Waterton-Glacier International Peace Park is the first trans-boundary International Dark Sky Park — an important designation in protecting the visitor experience that drives the tourism industry in Northwest Montana.
It’s estimated that one-third of the world’s population is unable to see the Milky Way due to light pollution. But thanks to some forward-thinking individuals who put in a decade of work to secure the Dark Sky designation, Glacier remains one place where a person can truly experience the natural wonder of the night sky.
Reducing light pollution is also important from an ecological perspective. Experts say unnatural light is disruptive of migration and other natural processes of wildlife.
This summer, the parks will host a series of star parties and solar viewing programs for the public to learn more about this new designation.
The publicity from the Dark Sky designation will no doubt help propel even more visitors to our next of the woods this year.
Whether it’s for night viewing or wildlife viewing, eco-tourism continues to be big business for Northwest Montana — the proof is in the numbers.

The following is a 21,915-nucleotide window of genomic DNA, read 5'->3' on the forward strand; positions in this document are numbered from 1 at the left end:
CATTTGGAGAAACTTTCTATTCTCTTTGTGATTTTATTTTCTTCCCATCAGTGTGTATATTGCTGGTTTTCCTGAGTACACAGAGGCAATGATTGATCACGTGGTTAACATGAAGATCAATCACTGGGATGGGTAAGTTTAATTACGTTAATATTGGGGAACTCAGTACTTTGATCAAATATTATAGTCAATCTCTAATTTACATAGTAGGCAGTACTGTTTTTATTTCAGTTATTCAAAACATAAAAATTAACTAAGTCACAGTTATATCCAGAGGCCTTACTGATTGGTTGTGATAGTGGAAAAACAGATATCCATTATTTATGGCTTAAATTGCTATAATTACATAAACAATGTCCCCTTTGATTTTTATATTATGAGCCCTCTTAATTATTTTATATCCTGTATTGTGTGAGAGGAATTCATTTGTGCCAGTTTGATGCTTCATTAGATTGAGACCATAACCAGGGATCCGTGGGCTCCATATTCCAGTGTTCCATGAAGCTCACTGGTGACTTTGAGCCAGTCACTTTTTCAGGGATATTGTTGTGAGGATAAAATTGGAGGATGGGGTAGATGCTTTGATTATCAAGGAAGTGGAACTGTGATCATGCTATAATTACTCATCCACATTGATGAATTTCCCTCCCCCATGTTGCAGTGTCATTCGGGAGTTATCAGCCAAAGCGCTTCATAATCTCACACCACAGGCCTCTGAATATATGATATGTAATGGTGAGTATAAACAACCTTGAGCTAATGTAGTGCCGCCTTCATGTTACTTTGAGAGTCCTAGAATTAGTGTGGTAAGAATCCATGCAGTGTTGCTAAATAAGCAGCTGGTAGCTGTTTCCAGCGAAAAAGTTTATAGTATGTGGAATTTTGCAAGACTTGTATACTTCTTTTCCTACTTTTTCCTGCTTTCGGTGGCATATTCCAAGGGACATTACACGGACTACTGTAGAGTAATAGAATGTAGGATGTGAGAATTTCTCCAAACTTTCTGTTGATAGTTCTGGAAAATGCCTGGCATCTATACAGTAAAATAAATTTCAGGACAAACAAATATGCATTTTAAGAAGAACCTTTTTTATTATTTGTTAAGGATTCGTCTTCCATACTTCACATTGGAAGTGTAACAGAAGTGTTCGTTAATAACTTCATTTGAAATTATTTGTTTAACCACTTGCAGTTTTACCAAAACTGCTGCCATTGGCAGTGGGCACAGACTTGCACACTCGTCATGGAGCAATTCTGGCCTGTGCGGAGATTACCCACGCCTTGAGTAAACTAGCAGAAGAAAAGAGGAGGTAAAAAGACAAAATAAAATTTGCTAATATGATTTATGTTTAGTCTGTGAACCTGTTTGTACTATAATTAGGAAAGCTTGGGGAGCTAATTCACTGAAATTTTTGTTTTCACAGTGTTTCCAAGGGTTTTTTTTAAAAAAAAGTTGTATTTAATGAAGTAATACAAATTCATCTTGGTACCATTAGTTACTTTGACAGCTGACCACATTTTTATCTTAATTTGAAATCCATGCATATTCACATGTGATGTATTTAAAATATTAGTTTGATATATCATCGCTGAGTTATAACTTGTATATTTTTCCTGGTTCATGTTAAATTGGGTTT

Visitors to Glacier National Park are responsible for injecting more than $250 million into the local economy last year, according to a new report issued by the Interior Department. That’s a 25 percent increase over 2015.
It’s important to note that these dollars aren’t just going to tourism-related businesses. The inflow of money is spread throughout the economy, helping to support more than 4,000 jobs and accounting for about $117 million in labor income in gateway economies surrounding Glacier. That’s no small potatoes.
There’s no denying the importance tourism plays in Montana’s economy, which is now considered the second largest industry in the state.
Of course, this brings challenges as well, especially in sensitive areas such as Glacier Park. Figuring out how to accommodate park visitors without damaging the eco-system will continue to be a major challenge for the next several decades.